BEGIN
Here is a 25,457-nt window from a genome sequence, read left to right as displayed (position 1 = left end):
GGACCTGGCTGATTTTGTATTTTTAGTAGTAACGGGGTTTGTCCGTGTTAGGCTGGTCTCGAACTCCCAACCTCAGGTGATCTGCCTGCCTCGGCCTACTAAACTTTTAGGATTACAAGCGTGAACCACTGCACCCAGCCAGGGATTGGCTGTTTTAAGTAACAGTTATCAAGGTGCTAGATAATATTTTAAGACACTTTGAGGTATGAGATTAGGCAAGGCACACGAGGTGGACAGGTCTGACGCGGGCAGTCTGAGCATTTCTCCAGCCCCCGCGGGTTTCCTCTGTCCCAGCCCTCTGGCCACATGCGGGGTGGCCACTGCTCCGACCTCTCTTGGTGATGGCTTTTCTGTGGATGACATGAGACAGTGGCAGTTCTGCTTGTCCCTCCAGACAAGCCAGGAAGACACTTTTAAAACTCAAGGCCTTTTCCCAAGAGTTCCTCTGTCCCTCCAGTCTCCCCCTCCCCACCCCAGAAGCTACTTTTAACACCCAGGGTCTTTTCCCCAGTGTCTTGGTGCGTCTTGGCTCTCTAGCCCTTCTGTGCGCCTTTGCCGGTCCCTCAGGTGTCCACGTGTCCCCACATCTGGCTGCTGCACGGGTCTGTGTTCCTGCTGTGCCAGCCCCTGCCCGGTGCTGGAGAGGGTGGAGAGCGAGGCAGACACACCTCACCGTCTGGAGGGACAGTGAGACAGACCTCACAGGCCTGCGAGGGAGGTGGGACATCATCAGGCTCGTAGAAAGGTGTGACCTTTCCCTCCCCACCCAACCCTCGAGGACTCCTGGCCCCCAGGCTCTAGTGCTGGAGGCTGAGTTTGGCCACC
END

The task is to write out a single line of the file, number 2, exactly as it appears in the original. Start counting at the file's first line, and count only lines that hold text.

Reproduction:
GGACCTGGCTGATTTTGTATTTTTAGTAGTAACGGGGTTTGTCCGTGTTAGGCTGGTCTCGAACTCCCAACCTCAGGTGATCTGCCTGCCTCGGCCTACTAAACTTTTAGGATTACAAGCGTGAACCACTGCACCCAGCCAGGGATTGGCTGTTTTAAGTAACAGTTATCAAGGTGCTAGATAATATTTTAAGACACTTTGAGGTATGAGATTAGGCAAGGCACACGAGGTGGACAGGTCTGACGCGGGCAGTCTGAGCATTTCTCCAGCCCCCGCGGGTTTCCTCTGTCCCAGCCCTCTGGCCACATGCGGGGTGGCCACTGCTCCGACCTCTCTTGGTGATGGCTTTTCTGTGGATGACATGAGACAGTGGCAGTTCTGCTTGTCCCTCCAGACAAGCCAGGAAGACACTTTTAAAACTCAAGGCCTTTTCCCAAGAGTTCCTCTGTCCCTCCAGTCTCCCCCTCCCCACCCCAGAAGCTACTTTTAACACCCAGGGTCTTTTCCCCAGTGTCTTGGTGCGTCTTGGCTCTCTAGCCCTTCTGTGCGCCTTTGCCGGTCCCTCAGGTGTCCACGTGTCCCCACATCTGGCTGCTGCACGGGTCTGTGTTCCTGCTGTGCCAGCCCCTGCCCGGTGCTGGAGAGGGTGGAGAGCGAGGCAGACACACCTCACCGTCTGGAGGGACAGTGAGACAGACCTCACAGGCCTGCGAGGGAGGTGGGACATCATCAGGCTCGTAGAAAGGTGTGACCTTTCCCTCCCCACCCAACCCTCGAGGACTCCTGGCCCCCAGGCTCTAGTGCTGGAGGCTGAGTTTGGCCACC